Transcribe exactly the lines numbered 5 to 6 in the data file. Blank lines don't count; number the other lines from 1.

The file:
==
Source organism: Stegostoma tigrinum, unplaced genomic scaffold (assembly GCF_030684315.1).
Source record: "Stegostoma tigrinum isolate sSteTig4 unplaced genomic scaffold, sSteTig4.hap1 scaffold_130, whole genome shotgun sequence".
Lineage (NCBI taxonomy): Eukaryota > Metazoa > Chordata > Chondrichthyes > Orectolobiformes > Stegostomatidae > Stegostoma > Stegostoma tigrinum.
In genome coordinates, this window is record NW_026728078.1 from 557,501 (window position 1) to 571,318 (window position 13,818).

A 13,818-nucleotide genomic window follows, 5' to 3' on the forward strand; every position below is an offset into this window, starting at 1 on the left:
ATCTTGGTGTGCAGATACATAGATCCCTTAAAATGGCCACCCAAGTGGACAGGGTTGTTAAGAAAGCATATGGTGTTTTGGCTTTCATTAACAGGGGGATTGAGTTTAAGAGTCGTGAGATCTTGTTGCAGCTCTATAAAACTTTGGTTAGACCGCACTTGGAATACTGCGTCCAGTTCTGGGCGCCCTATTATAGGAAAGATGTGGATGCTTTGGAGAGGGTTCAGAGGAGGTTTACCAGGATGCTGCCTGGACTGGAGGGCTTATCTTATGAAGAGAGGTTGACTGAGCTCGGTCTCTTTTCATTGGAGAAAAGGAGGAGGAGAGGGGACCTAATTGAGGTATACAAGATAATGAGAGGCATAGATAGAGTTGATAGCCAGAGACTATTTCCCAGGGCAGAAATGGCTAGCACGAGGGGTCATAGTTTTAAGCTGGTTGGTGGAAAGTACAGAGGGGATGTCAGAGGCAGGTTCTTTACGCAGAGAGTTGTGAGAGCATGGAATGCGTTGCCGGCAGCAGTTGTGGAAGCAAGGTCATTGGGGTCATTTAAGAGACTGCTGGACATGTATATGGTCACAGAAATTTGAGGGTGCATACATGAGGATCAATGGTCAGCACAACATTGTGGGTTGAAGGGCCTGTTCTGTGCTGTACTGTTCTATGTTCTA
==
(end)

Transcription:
A 13,818-nucleotide genomic window follows, 5' to 3' on the forward strand; every position below is an offset into this window, starting at 1 on the left:
ATCTTGGTGTGCAGATACATAGATCCCTTAAAATGGCCACCCAAGTGGACAGGGTTGTTAAGAAAGCATATGGTGTTTTGGCTTTCATTAACAGGGGGATTGAGTTTAAGAGTCGTGAGATCTTGTTGCAGCTCTATAAAACTTTGGTTAGACCGCACTTGGAATACTGCGTCCAGTTCTGGGCGCCCTATTATAGGAAAGATGTGGATGCTTTGGAGAGGGTTCAGAGGAGGTTTACCAGGATGCTGCCTGGACTGGAGGGCTTATCTTATGAAGAGAGGTTGACTGAGCTCGGTCTCTTTTCATTGGAGAAAAGGAGGAGGAGAGGGGACCTAATTGAGGTATACAAGATAATGAGAGGCATAGATAGAGTTGATAGCCAGAGACTATTTCCCAGGGCAGAAATGGCTAGCACGAGGGGTCATAGTTTTAAGCTGGTTGGTGGAAAGTACAGAGGGGATGTCAGAGGCAGGTTCTTTACGCAGAGAGTTGTGAGAGCATGGAATGCGTTGCCGGCAGCAGTTGTGGAAGCAAGGTCATTGGGGTCATTTAAGAGACTGCTGGACATGTATATGGTCACAGAAATTTGAGGGTGCATACATGAGGATCAATGGTCAGCACAACATTGTGGGTTGAAGGGCCTGTTCTGTGCTGTACTGTTCTATGTTCTA